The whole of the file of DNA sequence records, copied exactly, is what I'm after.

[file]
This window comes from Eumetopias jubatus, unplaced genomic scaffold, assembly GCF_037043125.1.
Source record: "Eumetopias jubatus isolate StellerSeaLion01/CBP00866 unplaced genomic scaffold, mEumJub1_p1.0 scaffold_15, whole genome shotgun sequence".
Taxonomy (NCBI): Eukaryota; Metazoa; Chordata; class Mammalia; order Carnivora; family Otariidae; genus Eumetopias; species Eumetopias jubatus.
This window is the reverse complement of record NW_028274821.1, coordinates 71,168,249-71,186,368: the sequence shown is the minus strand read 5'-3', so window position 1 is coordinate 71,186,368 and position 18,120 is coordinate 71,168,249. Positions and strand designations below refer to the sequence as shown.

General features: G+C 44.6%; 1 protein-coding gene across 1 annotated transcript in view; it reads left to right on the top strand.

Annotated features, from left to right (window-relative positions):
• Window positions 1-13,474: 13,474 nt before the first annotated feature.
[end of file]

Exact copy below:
This window comes from Eumetopias jubatus, unplaced genomic scaffold, assembly GCF_037043125.1.
Source record: "Eumetopias jubatus isolate StellerSeaLion01/CBP00866 unplaced genomic scaffold, mEumJub1_p1.0 scaffold_15, whole genome shotgun sequence".
Taxonomy (NCBI): Eukaryota; Metazoa; Chordata; class Mammalia; order Carnivora; family Otariidae; genus Eumetopias; species Eumetopias jubatus.
This window is the reverse complement of record NW_028274821.1, coordinates 71,168,249-71,186,368: the sequence shown is the minus strand read 5'-3', so window position 1 is coordinate 71,186,368 and position 18,120 is coordinate 71,168,249. Positions and strand designations below refer to the sequence as shown.

General features: G+C 44.6%; 1 protein-coding gene across 1 annotated transcript in view; it reads left to right on the top strand.

Annotated features, from left to right (window-relative positions):
• Window positions 1-13,474: 13,474 nt before the first annotated feature.